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The great health care fight continues

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As Capitol Hill plows through the health care bill, the White House is weighing in — sort of.

Rahm Emanuel suggested in an interview with the Wall Street Journal that the White House would support a health care bill without a public option, but President Obama issued a statement Tuesday morning, perhaps responding to the frustration over his chief of staff’s comments:

“I am pleased by the progress we’re making on health care reform and still believe, as I’ve said before, that one of the best ways to bring down costs, provide more choices, and assure quality is a public option that will force the insurance companies to compete and keep them honest.  I look forward to a final product that achieves these very important goals.”

Sen. Chris Dodd also made a point to plug a public option when reminding his Twitter followers about the health care bill mark-up session, streaming live throughout the day here.

He tweeted: Live stream of the Health Care mark-up, including a strong public option.

My story for our Plugged In politics section Tuesday focused on the pressure outside groups are putting on conservative Democrats:

Democrats beware! If you’re not fully supporting President Obama’s health care overhaul, liberal advocacy groups have you in their sights.

As the August congressional recess looms and the final details of the health care plan take shape, the groups have unleashed a series of hard-hitting attack ads against Democrats while mostly ignoring Republicans.

Change Congress is raising money to go after Sen. Mary L. Landrieu, Louisiana Democrat, using one of her own constituents to ask, “Will Landrieu sell out Louisiana?”

Read the full story here.

I asked folks on Twitter about the public option last week. I wrote up a sampling:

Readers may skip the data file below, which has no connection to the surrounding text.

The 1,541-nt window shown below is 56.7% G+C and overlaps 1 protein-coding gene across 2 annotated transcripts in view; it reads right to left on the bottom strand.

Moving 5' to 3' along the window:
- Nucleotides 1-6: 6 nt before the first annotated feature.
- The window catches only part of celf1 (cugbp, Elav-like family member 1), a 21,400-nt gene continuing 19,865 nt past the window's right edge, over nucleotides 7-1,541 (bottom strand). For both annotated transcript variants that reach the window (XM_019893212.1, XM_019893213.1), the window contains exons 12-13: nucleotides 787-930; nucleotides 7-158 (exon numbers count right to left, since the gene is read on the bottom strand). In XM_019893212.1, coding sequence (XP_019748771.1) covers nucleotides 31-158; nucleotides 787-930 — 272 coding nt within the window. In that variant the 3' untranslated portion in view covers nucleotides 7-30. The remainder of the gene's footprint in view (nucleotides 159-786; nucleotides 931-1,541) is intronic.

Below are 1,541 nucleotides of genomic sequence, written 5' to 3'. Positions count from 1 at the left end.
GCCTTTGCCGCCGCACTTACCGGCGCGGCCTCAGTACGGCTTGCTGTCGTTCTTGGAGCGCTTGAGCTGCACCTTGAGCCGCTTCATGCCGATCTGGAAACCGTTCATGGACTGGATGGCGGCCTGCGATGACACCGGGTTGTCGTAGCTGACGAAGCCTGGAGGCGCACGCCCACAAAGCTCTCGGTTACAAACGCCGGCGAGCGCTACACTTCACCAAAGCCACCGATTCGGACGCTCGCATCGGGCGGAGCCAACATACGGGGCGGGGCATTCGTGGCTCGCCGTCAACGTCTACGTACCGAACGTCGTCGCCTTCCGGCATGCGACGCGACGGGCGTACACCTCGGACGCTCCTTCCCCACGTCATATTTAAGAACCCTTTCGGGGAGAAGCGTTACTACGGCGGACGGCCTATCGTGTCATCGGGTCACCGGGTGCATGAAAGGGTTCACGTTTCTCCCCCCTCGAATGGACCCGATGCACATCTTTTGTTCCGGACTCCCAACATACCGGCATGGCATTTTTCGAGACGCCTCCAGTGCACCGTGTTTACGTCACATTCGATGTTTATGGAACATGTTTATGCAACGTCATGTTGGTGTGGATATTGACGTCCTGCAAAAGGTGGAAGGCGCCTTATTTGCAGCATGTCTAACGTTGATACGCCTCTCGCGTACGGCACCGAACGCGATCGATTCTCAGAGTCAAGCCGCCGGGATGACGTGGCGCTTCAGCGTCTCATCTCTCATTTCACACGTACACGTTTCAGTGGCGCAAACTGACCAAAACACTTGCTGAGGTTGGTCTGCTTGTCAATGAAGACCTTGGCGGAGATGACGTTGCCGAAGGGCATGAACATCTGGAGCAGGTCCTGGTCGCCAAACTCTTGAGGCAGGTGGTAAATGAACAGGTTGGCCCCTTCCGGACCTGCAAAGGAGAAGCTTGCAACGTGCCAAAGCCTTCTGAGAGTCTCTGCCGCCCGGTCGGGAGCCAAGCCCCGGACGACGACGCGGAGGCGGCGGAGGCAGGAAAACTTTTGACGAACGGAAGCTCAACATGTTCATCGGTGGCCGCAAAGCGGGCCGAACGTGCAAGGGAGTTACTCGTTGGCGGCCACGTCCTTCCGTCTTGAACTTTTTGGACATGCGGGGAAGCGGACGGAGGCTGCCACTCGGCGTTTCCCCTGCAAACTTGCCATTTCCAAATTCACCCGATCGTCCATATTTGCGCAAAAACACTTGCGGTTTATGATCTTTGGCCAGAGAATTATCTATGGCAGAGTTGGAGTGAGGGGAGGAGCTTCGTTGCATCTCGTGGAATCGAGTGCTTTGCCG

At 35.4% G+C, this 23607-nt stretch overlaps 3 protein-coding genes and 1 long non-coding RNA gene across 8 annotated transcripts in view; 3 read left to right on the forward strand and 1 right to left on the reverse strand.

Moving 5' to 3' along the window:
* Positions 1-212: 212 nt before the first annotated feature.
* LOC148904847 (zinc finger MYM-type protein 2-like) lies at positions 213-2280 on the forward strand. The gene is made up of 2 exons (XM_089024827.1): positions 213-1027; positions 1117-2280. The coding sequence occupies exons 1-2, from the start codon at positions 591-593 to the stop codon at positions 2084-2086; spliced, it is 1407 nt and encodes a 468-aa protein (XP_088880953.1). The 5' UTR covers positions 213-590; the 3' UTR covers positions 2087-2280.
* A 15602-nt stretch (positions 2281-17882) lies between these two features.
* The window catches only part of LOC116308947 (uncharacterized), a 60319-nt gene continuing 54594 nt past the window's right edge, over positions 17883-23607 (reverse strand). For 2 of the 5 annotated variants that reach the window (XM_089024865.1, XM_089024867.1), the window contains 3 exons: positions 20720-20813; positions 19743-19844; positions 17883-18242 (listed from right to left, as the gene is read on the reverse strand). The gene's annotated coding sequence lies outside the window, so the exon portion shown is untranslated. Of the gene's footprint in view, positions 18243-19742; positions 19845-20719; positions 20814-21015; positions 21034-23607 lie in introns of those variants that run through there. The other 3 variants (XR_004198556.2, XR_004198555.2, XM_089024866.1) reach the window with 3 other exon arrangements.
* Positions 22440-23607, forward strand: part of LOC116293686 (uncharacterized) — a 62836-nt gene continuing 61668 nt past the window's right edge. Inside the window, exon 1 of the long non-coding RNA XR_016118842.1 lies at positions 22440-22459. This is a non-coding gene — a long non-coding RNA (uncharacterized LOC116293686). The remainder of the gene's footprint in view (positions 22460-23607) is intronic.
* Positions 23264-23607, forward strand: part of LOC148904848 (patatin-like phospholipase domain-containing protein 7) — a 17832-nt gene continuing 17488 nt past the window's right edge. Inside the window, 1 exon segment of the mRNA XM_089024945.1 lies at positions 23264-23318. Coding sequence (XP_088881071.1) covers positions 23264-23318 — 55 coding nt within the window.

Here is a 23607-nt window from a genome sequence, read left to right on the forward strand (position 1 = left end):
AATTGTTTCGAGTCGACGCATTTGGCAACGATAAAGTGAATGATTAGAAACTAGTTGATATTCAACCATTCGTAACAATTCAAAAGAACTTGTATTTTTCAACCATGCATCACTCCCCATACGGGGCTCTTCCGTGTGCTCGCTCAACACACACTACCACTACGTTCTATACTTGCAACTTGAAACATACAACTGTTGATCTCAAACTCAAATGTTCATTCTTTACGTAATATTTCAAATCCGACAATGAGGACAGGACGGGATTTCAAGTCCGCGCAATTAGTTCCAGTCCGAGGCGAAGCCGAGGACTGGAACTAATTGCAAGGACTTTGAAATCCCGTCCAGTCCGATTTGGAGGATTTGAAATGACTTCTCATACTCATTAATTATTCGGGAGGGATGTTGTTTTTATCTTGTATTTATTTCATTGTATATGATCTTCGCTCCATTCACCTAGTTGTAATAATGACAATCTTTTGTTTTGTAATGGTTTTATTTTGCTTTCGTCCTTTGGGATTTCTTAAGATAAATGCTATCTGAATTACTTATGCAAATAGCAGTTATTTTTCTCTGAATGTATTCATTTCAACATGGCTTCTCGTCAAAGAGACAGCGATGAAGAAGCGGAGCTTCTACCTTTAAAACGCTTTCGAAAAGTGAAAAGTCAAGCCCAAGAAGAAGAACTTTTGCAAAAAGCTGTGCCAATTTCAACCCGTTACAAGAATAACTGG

There’s no shortage of opinion about health care, especially on Twitter.

A random sampling of Twitter users Friday found user augustepdx saying if the bill passes without a public option it will be “one of the great political failures” while some blasted it as impractical or even dangerous.

Others said they believe those who say a public option could harm insurers are on the wrong side.

“Taxpayers needn’t subsidize ins. companies,” wrote sashaundercover.

John Amussen said the notion his health options are “dictated by the profitability desires of [insurance] executives is immoral.”

User misha1234 said when her father lost his job and insurance, their family of five children was sent into bankruptcy thanks to health care bills.

Some more Tweeps weigh in: 

rkref No public option, no reform

swarheit As long as there are protections to make sure employers don’t drop coverage … thus forcing employees to use the public option, I dont see the harm. More choice is always better than less

sgwhiteinfla No public option would mean no real savings and no real reform. … Insurance bureaucrat no better than govt bureaucrat.

dgiant public option is sorely needed in this country. It will help reduce the overall costs the insured are paying already for unins(ured)

doctormidnight Prob. the most important aspect of that will be lobbyists and graft. But my back is more concerned about its need for surgery.


And check out former governor and DNC Chairman Dr. Howard Dean’s interview with Esquire about health care.

 

— Christina Bellantoni, White House correspondent, 
The Washington Times

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Find my latest stories here, follow me on Twitter and visit my YouTube page.

 

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Christina Bellantoni

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